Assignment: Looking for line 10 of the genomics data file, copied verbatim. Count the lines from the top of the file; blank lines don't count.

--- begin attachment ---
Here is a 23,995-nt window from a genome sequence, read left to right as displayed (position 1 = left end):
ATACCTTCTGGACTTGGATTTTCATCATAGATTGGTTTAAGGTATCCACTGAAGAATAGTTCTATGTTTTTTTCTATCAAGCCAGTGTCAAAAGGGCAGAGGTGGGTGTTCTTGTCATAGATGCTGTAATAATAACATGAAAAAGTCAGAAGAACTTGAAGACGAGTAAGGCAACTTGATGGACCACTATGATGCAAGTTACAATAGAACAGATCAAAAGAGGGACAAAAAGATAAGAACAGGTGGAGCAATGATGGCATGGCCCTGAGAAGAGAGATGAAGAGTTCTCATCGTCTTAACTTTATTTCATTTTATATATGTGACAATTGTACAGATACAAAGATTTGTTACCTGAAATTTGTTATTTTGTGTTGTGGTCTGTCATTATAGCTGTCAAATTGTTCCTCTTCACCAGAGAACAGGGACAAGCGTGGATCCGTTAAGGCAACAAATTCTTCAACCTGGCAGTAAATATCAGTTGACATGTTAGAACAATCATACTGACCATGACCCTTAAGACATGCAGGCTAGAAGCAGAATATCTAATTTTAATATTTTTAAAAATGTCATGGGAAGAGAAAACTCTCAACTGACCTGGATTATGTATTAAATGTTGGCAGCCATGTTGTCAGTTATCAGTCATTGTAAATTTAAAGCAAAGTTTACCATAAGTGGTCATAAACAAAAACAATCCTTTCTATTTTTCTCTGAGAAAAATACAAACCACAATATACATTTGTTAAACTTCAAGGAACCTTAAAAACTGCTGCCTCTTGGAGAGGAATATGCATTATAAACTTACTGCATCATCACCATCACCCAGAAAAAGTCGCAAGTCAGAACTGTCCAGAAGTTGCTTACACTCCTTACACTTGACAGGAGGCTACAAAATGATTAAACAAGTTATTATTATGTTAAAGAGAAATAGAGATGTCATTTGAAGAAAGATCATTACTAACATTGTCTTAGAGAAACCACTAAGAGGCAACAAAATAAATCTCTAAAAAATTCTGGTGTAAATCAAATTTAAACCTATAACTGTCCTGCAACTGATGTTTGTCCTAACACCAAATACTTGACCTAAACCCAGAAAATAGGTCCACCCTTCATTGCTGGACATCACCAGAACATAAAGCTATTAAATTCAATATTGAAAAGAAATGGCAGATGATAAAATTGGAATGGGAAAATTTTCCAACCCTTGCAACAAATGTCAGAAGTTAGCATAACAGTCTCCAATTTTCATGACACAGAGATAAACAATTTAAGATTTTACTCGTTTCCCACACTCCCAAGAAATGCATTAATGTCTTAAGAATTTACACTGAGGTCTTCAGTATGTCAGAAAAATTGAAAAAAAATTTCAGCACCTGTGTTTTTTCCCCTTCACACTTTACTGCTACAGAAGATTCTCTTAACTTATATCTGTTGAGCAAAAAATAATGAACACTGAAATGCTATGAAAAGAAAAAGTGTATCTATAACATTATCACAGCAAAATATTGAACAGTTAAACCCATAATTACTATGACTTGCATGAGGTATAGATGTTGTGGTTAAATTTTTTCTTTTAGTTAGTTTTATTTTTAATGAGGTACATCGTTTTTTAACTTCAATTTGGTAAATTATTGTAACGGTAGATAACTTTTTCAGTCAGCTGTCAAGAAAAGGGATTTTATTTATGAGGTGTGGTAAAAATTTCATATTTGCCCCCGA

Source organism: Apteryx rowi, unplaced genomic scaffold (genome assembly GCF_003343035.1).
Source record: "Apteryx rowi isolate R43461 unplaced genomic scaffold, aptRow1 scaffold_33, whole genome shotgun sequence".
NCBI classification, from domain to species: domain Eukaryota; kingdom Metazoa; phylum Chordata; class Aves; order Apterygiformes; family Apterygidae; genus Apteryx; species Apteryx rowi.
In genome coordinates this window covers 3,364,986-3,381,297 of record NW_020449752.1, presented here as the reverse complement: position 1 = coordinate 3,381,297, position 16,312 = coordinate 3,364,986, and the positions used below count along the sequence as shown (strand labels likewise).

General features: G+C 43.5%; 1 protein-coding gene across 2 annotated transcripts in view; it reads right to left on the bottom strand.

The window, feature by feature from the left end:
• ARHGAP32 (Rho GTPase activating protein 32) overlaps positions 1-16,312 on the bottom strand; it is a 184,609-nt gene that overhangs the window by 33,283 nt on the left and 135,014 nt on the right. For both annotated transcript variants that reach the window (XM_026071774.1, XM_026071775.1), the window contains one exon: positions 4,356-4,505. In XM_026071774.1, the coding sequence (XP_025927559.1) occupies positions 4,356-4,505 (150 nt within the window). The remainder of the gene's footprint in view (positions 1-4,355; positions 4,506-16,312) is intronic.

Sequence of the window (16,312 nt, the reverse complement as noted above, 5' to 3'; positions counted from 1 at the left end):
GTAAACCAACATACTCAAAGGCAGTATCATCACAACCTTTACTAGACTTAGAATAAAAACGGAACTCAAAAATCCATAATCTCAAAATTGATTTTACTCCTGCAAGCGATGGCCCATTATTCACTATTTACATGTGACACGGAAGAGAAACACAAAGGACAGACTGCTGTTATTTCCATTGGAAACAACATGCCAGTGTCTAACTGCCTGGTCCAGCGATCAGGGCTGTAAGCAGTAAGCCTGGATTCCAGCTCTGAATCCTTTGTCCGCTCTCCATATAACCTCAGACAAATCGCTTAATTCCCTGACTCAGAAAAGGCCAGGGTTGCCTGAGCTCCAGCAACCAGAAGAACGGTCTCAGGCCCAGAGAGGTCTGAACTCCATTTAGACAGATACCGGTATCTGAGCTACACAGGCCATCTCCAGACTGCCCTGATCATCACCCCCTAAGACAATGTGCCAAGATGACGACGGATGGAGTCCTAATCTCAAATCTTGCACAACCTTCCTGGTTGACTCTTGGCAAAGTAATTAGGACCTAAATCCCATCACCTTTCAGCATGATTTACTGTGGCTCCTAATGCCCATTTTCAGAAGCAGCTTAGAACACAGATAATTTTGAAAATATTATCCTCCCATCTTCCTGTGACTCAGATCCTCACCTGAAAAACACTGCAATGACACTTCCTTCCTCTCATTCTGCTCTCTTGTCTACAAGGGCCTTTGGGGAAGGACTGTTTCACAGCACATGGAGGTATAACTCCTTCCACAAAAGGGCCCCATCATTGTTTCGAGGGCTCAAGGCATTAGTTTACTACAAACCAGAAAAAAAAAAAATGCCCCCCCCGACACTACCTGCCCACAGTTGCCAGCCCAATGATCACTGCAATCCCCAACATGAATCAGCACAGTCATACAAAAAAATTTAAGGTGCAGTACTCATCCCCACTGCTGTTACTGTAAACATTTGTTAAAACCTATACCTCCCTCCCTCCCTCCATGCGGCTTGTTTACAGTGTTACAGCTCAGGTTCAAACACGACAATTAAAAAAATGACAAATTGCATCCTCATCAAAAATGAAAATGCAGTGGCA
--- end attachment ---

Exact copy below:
Sequence of the window (16,312 nt, the reverse complement as noted above, 5' to 3'; positions counted from 1 at the left end):